The new-look Mombasa Port, which is Eastern and Central Africa’s regional hub, has registered significant progress in modernisation and competitiveness.
An ongoing Ksh334 billion Kenya Ports Authority investment program envisages that Mombasa Port will have an annual capacity to handle 110 million tonnes of cargo by 2040.
The port is now one of the best equipped in the continent, boasting of 13 ships to Shore Gantry Cranes (SGC), 50 rubber Tyred Gantry Cranes (TGC) and 78 terminal tractors.
It remains the most well-connected port in the entire region with 33 shipping lines calling and providing direct connectivity to over 80 ports.
New Mombasa Port.
The mass expansion project and modernisation of the port has enhanced regional trade between Kenya and its neighbors.
It currently ranked 5th in Africa in terms of cargo volume. The five African ports currently ranked higher are: Tanger Med port in Tangier, Morrocco, Port Said in Egypt, Port of Durban in South Africa and Lagos Port Complex in Nigeria.
Transshipment container traffic at the port of Mombasa jumped 74% in 2019, buoyed by a strong performance in the second-half of the year, raising Kenya’s hope of consolidating its grip as the preferred gateway to the region.
Data by the KPA shows that the Mombasa Port handled a transshipment (goods destined for other ports) traffic of 211,204 twenty-foot equivalent units (TEU) in 2019, compared to 121,577 the previous year.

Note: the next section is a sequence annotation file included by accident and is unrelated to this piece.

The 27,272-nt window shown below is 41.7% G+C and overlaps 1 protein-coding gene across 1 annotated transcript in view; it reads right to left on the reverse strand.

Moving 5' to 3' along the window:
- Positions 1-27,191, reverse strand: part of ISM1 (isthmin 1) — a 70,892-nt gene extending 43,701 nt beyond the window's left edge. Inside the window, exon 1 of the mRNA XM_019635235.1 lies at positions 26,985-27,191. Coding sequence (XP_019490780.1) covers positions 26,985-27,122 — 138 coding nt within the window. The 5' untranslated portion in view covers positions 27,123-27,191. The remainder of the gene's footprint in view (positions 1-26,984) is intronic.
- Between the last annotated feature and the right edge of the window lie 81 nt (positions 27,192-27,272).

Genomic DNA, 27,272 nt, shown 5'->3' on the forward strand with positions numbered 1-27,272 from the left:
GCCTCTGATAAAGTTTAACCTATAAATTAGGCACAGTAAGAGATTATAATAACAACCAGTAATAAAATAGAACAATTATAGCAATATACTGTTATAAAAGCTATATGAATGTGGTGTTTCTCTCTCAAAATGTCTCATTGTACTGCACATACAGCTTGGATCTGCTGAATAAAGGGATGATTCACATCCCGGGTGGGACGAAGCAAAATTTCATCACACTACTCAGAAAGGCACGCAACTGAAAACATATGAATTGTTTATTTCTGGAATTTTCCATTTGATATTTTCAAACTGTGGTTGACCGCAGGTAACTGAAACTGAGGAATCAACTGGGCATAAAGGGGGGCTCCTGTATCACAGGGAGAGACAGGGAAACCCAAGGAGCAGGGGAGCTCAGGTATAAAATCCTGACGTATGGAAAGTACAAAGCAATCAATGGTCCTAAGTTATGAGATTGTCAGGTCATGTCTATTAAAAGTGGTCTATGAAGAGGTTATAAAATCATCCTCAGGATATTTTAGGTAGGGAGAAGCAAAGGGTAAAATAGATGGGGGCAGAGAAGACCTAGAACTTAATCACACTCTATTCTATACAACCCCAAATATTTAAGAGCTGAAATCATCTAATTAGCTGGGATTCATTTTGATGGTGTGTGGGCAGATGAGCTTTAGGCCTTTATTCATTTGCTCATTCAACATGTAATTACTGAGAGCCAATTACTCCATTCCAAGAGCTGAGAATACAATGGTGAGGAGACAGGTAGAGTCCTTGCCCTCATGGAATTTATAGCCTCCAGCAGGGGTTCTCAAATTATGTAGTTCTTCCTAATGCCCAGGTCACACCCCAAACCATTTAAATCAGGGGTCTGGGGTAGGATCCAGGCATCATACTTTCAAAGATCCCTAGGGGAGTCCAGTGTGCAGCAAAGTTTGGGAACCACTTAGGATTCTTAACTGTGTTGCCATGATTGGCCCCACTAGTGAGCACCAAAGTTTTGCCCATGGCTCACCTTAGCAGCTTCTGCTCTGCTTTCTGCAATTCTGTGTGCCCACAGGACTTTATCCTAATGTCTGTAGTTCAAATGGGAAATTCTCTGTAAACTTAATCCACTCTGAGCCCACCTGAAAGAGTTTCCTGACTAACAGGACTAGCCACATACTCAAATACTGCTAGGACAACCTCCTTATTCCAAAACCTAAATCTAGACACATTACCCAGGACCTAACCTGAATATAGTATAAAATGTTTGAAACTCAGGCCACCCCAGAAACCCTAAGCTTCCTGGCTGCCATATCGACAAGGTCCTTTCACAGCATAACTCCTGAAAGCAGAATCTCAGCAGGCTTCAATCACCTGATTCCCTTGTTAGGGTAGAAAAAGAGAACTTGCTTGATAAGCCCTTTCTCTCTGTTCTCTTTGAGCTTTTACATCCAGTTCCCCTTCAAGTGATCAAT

The port has since embarked on the construction of a second container terminal with a capacity of 550,000 TEU as well as the construction of a new oil terminal with expected completion in August 2021.
Currently, there are only two oil terminals that can only hold one tanker at a time. The new terminal will be in a position to handle four tankers of up to 100,000 tonnes.
A ship docked at the Port of Mombasa.
In May, Maersk and Cosco (China Ocean Shipping Company) signed a new joint service deal dubbed “Mashariki” with an aim to introduce direct trips between Eastern Africa and Asia.
The container ship Cosco Yinkou made the first voyage of this service to Mombasa in early June 2020.
The Port of Mombasa is crucial to serving landlocked countries including Uganda, Rwanda and the Democratic Republic of Congo, especially to handle increased importation of heavy commodities like steel.
Congestion at the port had seen Kenya lose some of its business to Tanzania, but the completion of the Standard Gauge Railway(SGR) greatly helped improve efficiency and speedy evacuation of cargo at the port.
Latest data by the Kenya National Bureau of Statistics (KNBS) shows that the volume of goods hauled by trains on the SGR remained stable in the first half of the year, boosting earnings despite economic disruption due to the Covid-19 pandemic.
About 1.98 million tonnes of cargo was carried on the SGR between January and June, a slight decline from the 2.20 million tonnes moved in a similar period of 2019.
Kenya has also registered remarkable progress in the construction of Lamu Port, located 200 miles north of Mombasa. The 32-berth Lamu Port is a greenfield port, part of the Lamu Port – South Sudan – Ethiopia Transport (LAPSSET) corridor.
The mega-project launched during President Mwai Kibaki tenure is aimed at enhancing Kenya’s position as a gateway and transport hub in the East African region.
New Mombasa Port
The Port of Mombasa.
Lamu Port-South Sudan-Ethiopia-Transport Corridor project.